Islamic banking largely unaffected by subprime woes
by Richard Kilner
Yesterday Governor Rasheed Al Maraj of the Central Bank of Bahrain informed the Reuters Islamic Finance summit that Islamic banking institutions had not taken up complicated collateralised debt that was related to high risk mortgages as the methods involved were not compatible with Islamic law.
As a result, Islamic banking has been far less exposed to the subprime mortgage crisis than their non-Islamic counterparts.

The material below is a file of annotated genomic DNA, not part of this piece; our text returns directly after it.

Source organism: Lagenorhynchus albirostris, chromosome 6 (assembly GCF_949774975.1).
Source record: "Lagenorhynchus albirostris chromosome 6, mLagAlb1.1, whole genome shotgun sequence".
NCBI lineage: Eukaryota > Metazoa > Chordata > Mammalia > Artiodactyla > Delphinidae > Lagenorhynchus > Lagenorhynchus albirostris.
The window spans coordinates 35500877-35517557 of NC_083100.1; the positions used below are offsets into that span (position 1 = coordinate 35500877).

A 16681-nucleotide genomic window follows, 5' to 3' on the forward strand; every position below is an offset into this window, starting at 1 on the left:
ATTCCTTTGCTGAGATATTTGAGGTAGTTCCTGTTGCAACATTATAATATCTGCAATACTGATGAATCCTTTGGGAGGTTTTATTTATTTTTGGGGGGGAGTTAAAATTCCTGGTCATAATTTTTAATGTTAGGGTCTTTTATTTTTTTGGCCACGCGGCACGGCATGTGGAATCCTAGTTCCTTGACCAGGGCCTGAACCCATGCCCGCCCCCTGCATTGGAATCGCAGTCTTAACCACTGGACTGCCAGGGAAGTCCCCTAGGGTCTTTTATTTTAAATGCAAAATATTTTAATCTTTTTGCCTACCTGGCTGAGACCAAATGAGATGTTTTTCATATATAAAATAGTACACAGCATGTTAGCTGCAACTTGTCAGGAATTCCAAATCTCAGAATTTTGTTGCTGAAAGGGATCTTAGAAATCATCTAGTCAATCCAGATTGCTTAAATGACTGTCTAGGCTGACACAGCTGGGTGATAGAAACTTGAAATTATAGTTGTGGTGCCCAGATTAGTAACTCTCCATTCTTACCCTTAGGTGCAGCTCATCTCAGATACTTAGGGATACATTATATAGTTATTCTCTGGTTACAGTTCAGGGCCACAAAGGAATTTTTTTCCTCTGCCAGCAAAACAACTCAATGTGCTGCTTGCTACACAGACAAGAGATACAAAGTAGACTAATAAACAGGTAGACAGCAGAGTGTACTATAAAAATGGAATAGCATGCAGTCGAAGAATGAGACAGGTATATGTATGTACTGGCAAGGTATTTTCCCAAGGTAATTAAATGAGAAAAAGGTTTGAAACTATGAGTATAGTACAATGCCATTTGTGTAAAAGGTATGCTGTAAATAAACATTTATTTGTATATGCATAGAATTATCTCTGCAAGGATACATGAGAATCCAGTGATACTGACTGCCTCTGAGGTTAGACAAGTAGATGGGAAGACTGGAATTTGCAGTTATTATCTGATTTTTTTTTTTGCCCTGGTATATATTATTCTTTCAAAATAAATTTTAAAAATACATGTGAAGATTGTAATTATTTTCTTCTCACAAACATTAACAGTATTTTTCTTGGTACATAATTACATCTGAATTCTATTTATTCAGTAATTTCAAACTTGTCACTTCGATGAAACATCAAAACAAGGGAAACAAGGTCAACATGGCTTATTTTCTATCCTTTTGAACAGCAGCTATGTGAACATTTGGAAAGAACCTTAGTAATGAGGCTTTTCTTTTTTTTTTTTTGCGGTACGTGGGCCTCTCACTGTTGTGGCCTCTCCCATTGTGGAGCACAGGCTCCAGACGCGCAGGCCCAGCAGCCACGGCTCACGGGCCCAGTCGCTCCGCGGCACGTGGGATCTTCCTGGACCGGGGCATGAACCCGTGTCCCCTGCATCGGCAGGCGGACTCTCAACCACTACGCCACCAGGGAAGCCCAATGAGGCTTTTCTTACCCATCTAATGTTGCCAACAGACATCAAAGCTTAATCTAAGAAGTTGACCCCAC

Their lack of writedowns and losses could clear a path for Islamic banking to expand beyond Arabia and Asia, its traditional strongholds.
In order to ensure that all transactions are fully compliant with sharia law, scholars overlook every part of each deal.
This methodical approach has meant that there are almost never hidden risks that can be suddenly unearthed.
The governor went on to say that he did not expect prices to be affected by the credit crunch, and that the bank will renew $350m of five year Islamic bonds before July.
A pair of Islamic bonds that expire in April and May will be combined into one, and will be priced at 30-35 basis points above Libor.
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